Thursday, 2 July 2015

Will animals of the future only be safe in captivity?

Science editor

28 June 2015 
From the section

David Shukman goes in search of lemurs in their natural habitat

Look ahead towards the middle of the century and much-loved animals such as lemurs, rhinos and tigers will only survive in some form of captivity.

And extinction will be even more of a threat than it is now.

An overly bleak and pessimistic view? Maybe.

But after reporting on the state of wildlife in Madagascar this past week, I cannot see how many of the most iconic creatures will be able to roam in their natural habitats for much longer.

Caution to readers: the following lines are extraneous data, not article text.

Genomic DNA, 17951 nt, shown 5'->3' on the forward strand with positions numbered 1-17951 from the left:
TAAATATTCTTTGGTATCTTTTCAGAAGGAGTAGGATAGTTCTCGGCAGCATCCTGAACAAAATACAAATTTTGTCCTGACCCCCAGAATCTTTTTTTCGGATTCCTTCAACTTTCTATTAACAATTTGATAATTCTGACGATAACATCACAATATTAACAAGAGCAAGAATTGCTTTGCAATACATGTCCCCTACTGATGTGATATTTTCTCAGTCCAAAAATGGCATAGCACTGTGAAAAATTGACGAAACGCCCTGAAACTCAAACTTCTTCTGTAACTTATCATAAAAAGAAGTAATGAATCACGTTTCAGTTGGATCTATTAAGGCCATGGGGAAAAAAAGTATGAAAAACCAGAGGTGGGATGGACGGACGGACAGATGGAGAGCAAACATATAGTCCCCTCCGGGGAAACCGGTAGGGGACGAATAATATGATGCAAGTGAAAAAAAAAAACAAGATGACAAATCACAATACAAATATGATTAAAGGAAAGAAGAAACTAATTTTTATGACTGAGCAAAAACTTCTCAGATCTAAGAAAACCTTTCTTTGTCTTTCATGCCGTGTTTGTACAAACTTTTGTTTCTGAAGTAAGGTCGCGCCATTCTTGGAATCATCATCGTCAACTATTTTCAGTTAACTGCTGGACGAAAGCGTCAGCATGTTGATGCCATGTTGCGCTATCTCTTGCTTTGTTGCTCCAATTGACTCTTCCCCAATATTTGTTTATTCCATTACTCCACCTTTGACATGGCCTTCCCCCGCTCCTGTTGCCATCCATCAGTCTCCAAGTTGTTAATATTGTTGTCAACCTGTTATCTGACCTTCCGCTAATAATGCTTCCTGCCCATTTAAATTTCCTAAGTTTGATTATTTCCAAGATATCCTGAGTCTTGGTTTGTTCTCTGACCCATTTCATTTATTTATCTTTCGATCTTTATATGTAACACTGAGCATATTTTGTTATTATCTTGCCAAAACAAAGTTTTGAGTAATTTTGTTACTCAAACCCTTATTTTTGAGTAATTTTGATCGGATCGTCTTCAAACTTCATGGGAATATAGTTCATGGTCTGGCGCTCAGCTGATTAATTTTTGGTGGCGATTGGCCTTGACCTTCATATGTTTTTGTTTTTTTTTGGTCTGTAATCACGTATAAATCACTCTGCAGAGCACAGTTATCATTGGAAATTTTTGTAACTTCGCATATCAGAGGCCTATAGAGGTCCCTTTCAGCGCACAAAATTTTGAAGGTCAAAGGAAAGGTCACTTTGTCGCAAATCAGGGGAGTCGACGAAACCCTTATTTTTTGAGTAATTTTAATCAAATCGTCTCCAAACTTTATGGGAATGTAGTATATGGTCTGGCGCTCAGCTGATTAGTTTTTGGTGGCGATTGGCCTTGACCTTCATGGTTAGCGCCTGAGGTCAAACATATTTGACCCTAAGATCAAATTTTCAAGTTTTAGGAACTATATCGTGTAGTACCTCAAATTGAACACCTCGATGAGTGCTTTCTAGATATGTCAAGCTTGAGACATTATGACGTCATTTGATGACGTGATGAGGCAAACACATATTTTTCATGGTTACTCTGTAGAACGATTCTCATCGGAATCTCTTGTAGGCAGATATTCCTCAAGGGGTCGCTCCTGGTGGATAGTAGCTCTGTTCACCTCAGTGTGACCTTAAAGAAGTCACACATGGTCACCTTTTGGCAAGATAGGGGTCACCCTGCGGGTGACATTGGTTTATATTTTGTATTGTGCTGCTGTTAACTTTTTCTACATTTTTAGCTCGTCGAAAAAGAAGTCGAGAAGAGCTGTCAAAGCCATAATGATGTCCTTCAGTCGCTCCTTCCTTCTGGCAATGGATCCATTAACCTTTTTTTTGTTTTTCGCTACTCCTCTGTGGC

I don't mean a future necessarily confined to zoos, but one in which lives are led in special zones guarded by fences and patrols and CCTV. Free, but only up to a point.

The reasons are obvious: growing populations and the thirst for resources and the black market for animals all mean that humans and animals are increasingly competing for territory and survival. And the animals usually lose.

As we picked our way through the remaining pockets of forest in Madagascar, I heard that less than 10% of the original cover is left.

And those remaining stretches of jungle - the sole habitats for the country's famous lemurs - are under constant attack as local people seek to create farmland or hunt for fresh meat.

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